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Thread: Mandolin Influences

  1. #51
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    Default Re: Mandolin Influences

    Quote Originally Posted by Rickker View Post
    And also John Baldry's tabs and news mailings from the UK.
    +1 to Baldry's tabs. Niles H. featured John's notations in his rag. Wonderful things - Little Sadie, Arkansas Traveller, Dinah, exercises, patterns - all of it in a hip and easy-to-read way.

    I dropped them all to computer for easy access.

  2. #52

    Default Re: Mandolin Influences

    Well my major influence to mandolin has been the great late Ed King of lynyrd skynyrd , his way of playing hillibilly blues is superb , Gosh how on earth such a musician is no longer with us ?

    Rip. Ed and thanks for your art

  3. #53
    Oval holes are cool David Lewis's Avatar
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    Default Re: Mandolin Influences

    Quote Originally Posted by AlanN View Post
    +1 to Baldry's tabs. Niles H. featured John's notations in his rag. Wonderful things - Little Sadie, Arkansas Traveller, Dinah, exercises, patterns - all of it in a hip and easy-to-read way.

    I dropped them all to computer for easy access.
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  4. #54
    Orrig Onion HonketyHank's Avatar
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    Default Re: Mandolin Influences

    I have a confession to make: Although I had heard Bill Monroe's recordings from time to time on the radio, I never cared for his voice. And I never thought the mandolin was any part of anything.

    Then I heard Dean Webb on the Dillards, Live! LP. Specifically, it was the "Liberty" cut. I said to myself, Wow, now THAT is some part of something! Even though I was an old timey banjo wannabee at the time, I marvelled at the sound and eventually took up the mandolin. Liberty was one of my first tunes.

    ps: I did come around on Bill Monroe, too. But it was an "acquired taste".
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  5. #55
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    Default Re: Mandolin Influences

    Being a NY suburbs kid in the '60s and early '70s, I never heard a mandolin -- except perhaps when Dean Webb of the Dillards appeared on "The Andy Griffith Show" as one of the Darling brothers. But my "aha" moment came in maybe 1972 when I was listening to listener-sponsored WBAI in NYC and happened on a blazing instrumental where a high-pitched stringed instrument with a ringing tone played something bluesy with a rhythm that really rocked... turned out to be Bill Monroe playing Bluegrass Stomp. Didn't even know it was a mandolin until later. But that distinctive sound stayed with me and even today still keeps me striving to reproduce something even close to it.

  6. #56
    Spencer Sorenson Spencer's Avatar
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    Default Re: Mandolin Influences

    Saw Homer and Jethro in the 50's but the mandolin didn't register. After 3 years of piano lessons, 6 years in the church choir and several years with a bit of finger picking and flat picking on a guitar, I found an old fiddle in the attic and wanted to learn that. In the mean time I had picked up Bluegrass Instrumentals, and was most taken by the fiddle, the mandolin (heresy here) didn't really register with me. While struggling with the fiddle, I played guitar and sang in a bluegrass band. One day the mandolin player was taking a break and I picked up his mandolin, all at once the stuff I had struggled so hard with on the fiddle, and been so unsuccessful with, worked. Shortly after, I also heard Nate Bray on 419 W. Main, which had just come out, and boy did it register! He was gone by then, but I got to play with his brothers quite a bit, and to hear a lot of his work from a private collection. Huge inspiration. No turning back, that was almost 50 years ago and I still keep at it, lucky to be able to.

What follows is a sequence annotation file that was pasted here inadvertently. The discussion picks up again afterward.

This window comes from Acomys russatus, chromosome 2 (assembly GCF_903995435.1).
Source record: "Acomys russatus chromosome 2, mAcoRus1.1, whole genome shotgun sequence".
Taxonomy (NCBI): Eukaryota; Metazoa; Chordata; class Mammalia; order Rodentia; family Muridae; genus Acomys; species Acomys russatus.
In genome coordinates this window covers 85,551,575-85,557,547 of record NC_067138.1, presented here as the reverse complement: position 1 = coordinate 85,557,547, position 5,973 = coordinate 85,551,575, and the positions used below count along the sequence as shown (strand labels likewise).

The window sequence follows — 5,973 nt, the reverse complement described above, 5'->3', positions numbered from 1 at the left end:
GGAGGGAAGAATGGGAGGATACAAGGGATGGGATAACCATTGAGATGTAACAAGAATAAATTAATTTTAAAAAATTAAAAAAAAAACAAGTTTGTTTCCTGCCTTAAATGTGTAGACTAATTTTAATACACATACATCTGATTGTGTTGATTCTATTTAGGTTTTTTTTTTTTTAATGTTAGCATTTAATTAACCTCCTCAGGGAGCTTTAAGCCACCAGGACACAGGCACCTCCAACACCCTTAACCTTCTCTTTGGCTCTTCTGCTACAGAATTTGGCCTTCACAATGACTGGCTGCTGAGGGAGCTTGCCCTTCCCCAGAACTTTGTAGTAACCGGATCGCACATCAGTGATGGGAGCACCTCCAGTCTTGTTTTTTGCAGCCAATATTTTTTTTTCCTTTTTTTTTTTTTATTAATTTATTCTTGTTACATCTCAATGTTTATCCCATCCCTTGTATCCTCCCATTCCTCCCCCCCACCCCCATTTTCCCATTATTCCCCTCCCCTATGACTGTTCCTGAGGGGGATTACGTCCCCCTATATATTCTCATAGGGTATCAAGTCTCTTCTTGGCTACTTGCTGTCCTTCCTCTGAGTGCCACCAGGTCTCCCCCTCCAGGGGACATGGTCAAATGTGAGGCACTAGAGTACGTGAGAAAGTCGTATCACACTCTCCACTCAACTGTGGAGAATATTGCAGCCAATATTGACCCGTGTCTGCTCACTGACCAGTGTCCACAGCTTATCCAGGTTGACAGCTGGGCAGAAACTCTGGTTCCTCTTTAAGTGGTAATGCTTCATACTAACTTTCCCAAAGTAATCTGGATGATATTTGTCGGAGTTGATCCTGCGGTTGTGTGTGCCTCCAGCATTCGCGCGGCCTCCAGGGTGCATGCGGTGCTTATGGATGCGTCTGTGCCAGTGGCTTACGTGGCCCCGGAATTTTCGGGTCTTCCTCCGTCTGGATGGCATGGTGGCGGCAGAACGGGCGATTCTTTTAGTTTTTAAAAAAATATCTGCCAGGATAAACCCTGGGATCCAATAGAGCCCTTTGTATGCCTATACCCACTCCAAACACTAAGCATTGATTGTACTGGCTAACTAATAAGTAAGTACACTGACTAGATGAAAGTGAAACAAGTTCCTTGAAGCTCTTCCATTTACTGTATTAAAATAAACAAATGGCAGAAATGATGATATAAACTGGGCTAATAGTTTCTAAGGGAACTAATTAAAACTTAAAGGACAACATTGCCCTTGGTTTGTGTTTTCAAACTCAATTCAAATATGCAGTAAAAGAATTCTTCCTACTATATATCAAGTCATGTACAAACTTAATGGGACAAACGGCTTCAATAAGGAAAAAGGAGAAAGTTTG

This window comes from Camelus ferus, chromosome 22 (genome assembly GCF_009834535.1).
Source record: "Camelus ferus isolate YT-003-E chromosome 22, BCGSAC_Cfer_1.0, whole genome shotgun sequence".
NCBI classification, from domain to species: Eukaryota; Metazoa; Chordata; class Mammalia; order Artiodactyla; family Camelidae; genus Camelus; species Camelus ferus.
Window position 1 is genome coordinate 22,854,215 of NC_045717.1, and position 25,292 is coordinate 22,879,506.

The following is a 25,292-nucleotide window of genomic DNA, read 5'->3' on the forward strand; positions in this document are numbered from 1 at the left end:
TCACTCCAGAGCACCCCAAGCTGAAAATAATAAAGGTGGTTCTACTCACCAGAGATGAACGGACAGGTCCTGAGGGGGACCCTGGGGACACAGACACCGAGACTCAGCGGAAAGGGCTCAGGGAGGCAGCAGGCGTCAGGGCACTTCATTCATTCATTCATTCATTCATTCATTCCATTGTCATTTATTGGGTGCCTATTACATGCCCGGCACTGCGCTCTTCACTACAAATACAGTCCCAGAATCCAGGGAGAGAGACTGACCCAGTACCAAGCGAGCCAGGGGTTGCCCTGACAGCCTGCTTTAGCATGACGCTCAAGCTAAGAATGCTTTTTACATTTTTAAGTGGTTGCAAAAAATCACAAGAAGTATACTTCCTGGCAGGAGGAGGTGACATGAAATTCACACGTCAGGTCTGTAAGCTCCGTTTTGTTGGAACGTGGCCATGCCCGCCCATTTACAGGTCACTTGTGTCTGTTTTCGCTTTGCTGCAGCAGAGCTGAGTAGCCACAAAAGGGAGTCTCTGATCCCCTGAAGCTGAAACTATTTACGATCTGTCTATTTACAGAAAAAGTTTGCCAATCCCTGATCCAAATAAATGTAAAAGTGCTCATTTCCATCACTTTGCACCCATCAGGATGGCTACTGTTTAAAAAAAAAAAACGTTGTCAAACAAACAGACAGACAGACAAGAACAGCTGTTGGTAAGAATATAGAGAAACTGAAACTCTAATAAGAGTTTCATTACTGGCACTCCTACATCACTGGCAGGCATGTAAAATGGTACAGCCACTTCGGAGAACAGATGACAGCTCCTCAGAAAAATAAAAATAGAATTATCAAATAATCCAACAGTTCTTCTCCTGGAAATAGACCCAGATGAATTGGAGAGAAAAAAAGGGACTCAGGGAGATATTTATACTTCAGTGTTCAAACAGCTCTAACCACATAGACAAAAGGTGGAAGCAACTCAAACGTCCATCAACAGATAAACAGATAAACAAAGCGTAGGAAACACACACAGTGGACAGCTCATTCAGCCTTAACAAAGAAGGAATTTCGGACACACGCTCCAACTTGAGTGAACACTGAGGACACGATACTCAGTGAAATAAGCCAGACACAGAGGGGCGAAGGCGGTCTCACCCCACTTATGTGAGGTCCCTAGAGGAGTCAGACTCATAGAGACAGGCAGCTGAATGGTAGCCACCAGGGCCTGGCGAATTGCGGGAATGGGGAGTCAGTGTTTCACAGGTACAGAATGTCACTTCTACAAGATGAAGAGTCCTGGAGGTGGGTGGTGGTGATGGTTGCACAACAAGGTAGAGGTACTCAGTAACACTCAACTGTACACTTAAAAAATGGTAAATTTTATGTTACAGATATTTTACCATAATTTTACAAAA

Spencer

  7. #57
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    Default Re: Mandolin Influences

    Quote Originally Posted by Bernie Daniel View Post
    There were also a lot of great local bands -- the Katie Lauer Band was a great area group and they had one of the hottest mandolin players anywhere named Jeff Terflinger. Sadly, Jeff died of AIDS out in California in the 1980s but he was as good as they come.
    Hey Bernie, I appreciate your admiration of Jeff -- but please be careful before pronouncing people dead (and of AIDS, no less!).
    I played in a little band with Jeff in the summer of 1983, and he was fit as a fiddle back then. But your post made me very sad and worried, so I just googled to check ... and he sure looks pretty healthy on his website, which is dated 2018: http://www.jeffterflinger.com/about.html

  8. #58
    Registered User Jon Hall's Avatar
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    Default Re: Mandolin Influences

    In November, 1970 I saw Robin Williamson, of the Incredible String Band, and Levon Helm, The Band, perform. I've been in love with the little 8-stringer ever since!

  9. #59
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    Default Re: Mandolin Influences

    Besides seeing Peter Ostroushko playing around the Twin Cities, also was heavily influenced in person by Bob Douglas, Chirps Smith, Ralph Tuttila and the instructors at the Bluff Country Gathering down in Lanesboro, MN. And recordings by Norman and Nancy Blake, Heikki Lahti, Jethro Burns, Dawg and all the folks who have played in Fairport Convention.

    There are others, but those mentioned above are probably the biggest influences.
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  10. #60
    Jeff Terflinger
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    Default @ Bernie Daniel. It's me Jeff Terflinger, alive in Oakland.

    Quote Originally Posted by Bernie Daniel View Post